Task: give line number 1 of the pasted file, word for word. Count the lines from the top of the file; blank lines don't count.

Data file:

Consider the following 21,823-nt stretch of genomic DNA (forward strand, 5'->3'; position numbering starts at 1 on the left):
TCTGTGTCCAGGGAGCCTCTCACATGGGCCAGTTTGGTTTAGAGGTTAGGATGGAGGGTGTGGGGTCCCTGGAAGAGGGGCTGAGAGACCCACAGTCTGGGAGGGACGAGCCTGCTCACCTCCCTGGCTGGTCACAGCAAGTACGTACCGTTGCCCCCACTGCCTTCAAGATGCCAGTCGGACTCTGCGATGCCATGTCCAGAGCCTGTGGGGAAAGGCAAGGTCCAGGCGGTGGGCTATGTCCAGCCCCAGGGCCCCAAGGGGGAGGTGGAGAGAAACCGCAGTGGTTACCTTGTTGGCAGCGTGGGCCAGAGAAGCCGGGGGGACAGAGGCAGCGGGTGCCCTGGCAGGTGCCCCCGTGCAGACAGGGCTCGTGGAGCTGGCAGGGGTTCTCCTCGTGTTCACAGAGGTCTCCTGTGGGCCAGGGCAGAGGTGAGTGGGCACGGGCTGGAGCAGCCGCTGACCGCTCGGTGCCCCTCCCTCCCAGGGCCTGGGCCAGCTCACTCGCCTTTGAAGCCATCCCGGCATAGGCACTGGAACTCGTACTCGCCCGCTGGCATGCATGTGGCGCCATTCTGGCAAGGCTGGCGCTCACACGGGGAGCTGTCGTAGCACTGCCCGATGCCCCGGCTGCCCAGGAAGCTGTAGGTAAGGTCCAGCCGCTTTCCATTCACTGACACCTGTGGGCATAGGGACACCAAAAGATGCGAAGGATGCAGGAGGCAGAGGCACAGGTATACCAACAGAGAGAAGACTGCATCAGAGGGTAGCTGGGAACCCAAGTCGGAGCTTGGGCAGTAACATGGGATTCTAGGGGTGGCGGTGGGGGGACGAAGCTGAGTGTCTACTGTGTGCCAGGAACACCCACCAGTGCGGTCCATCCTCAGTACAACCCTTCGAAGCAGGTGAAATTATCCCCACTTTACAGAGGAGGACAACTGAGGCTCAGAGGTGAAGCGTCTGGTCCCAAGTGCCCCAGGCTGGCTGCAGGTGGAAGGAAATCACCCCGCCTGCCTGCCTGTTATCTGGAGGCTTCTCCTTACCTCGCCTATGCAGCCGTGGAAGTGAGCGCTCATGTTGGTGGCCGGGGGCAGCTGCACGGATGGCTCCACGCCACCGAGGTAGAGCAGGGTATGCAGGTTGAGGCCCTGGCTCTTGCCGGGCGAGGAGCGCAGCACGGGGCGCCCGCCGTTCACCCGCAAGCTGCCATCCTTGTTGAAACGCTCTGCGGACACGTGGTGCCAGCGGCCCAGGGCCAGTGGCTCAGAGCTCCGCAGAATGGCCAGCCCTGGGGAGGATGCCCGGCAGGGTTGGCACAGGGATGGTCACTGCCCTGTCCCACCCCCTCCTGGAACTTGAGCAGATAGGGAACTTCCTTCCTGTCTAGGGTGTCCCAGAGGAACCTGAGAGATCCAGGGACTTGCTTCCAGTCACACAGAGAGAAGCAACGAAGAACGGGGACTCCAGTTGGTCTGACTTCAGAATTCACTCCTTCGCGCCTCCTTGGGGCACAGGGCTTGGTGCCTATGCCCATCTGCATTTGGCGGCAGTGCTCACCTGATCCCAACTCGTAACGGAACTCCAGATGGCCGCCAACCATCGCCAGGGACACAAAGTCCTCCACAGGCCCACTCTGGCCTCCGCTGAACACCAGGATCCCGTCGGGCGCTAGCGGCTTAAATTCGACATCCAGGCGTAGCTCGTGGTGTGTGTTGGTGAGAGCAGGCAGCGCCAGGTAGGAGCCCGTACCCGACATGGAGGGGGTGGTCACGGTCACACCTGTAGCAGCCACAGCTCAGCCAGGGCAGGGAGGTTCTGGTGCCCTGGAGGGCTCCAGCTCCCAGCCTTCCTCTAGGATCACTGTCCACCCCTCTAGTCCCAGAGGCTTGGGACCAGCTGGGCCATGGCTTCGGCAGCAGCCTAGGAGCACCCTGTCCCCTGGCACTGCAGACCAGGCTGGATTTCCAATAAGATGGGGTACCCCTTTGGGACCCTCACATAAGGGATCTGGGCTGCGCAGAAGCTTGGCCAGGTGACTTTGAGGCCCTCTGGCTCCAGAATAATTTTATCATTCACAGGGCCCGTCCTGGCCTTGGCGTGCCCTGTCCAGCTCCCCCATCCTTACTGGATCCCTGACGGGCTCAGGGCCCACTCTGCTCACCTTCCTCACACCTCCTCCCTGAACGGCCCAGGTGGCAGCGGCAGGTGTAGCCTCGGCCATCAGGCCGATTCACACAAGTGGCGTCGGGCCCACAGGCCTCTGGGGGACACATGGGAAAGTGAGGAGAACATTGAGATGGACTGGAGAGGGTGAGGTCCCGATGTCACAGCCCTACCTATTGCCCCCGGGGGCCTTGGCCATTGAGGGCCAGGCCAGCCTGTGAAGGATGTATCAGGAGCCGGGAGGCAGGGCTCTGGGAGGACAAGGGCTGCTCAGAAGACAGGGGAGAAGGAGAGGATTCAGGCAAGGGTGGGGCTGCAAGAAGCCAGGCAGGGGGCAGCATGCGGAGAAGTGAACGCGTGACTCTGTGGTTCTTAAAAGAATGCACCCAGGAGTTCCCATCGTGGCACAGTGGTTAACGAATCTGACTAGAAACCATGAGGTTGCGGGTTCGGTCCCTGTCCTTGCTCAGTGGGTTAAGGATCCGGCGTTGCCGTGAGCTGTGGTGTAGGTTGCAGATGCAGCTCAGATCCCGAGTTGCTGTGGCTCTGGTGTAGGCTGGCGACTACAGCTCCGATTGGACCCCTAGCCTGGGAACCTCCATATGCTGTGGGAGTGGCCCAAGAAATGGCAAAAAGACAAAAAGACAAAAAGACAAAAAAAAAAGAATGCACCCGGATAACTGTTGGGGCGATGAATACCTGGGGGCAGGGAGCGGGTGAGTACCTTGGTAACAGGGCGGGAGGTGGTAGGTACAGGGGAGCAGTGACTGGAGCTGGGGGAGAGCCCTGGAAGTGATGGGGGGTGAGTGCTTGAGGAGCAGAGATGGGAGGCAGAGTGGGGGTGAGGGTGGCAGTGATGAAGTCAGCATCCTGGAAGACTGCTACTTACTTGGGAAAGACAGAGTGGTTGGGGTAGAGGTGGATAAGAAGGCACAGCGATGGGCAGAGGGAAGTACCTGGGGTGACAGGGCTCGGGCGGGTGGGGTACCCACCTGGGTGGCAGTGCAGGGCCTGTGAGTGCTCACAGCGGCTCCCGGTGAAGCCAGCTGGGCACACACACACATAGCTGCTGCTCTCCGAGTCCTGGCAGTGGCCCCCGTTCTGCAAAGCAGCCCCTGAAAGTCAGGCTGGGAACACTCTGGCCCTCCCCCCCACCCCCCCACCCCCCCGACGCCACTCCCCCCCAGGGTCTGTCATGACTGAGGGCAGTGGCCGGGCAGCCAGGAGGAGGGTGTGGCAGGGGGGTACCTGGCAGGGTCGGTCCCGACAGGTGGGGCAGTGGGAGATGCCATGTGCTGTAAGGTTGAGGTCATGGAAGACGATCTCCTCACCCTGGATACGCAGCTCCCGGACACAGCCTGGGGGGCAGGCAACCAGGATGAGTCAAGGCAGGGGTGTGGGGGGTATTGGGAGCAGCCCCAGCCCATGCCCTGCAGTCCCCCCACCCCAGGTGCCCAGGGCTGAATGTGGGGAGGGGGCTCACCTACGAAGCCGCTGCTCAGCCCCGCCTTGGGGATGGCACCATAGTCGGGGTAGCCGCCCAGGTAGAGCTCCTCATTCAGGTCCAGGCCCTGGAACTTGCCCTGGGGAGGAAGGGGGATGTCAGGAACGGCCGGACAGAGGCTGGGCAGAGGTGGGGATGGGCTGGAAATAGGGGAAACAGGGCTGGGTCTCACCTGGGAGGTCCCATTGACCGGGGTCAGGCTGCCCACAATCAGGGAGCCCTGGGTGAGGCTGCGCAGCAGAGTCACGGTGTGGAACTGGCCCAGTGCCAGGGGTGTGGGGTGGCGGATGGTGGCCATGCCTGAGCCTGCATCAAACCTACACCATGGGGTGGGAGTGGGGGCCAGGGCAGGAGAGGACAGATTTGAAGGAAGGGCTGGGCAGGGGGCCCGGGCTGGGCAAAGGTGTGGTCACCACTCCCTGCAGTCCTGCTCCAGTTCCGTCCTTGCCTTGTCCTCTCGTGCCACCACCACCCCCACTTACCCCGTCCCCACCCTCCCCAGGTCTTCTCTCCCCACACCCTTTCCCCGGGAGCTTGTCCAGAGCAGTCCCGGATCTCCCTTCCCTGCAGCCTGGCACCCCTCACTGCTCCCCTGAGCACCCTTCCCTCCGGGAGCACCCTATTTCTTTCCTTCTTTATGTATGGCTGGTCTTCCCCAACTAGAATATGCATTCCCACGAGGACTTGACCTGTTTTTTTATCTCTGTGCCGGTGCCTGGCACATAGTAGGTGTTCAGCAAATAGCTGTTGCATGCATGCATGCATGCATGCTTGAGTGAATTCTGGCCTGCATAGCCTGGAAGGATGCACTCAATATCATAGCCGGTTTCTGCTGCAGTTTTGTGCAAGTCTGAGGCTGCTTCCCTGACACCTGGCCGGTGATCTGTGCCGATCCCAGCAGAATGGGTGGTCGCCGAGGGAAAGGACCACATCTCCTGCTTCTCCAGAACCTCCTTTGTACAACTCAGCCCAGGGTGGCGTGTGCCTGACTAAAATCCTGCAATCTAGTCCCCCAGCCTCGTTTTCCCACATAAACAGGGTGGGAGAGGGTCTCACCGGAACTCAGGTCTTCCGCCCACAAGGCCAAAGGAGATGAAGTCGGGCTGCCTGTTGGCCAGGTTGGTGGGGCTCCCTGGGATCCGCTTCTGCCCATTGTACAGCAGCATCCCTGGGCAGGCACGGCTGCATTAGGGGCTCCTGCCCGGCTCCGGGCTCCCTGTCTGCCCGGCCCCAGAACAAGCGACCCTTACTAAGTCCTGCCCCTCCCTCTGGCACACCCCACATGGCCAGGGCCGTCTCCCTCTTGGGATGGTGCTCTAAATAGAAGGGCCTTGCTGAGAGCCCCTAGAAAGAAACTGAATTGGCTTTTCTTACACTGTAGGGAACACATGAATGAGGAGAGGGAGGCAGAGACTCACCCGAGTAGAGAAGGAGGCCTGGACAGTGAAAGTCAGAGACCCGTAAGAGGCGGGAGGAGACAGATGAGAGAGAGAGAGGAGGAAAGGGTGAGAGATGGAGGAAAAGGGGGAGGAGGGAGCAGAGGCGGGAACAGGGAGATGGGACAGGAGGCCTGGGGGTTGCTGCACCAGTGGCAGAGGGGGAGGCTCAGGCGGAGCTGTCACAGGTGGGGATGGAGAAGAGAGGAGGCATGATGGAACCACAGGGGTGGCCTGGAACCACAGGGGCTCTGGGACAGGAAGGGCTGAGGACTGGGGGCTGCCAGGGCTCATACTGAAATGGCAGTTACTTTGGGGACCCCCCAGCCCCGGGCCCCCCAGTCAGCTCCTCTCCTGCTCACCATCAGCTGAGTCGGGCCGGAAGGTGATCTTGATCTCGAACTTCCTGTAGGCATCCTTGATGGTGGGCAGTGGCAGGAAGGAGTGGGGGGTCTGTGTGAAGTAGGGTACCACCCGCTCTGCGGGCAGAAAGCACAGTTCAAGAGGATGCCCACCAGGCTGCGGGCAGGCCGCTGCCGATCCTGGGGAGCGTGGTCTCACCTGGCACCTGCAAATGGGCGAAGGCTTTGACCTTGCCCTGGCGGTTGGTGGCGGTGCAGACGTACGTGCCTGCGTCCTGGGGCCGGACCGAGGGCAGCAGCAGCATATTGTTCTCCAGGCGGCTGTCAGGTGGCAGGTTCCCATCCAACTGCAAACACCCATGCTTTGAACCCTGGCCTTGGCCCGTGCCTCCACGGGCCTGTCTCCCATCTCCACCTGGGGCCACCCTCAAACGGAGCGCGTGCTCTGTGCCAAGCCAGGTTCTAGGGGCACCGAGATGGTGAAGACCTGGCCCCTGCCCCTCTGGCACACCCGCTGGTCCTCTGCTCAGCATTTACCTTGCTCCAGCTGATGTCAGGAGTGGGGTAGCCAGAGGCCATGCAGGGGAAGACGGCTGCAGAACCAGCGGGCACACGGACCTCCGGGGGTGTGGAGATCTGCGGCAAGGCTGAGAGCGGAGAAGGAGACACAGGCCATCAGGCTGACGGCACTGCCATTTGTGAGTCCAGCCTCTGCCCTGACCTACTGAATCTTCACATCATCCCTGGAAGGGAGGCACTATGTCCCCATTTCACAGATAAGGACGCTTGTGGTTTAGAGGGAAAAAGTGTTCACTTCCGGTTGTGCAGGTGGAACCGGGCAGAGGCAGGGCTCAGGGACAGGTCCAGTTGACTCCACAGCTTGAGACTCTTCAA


Consider the following 21,823-nt stretch of genomic DNA (forward strand, 5'->3'; position numbering starts at 1 on the left):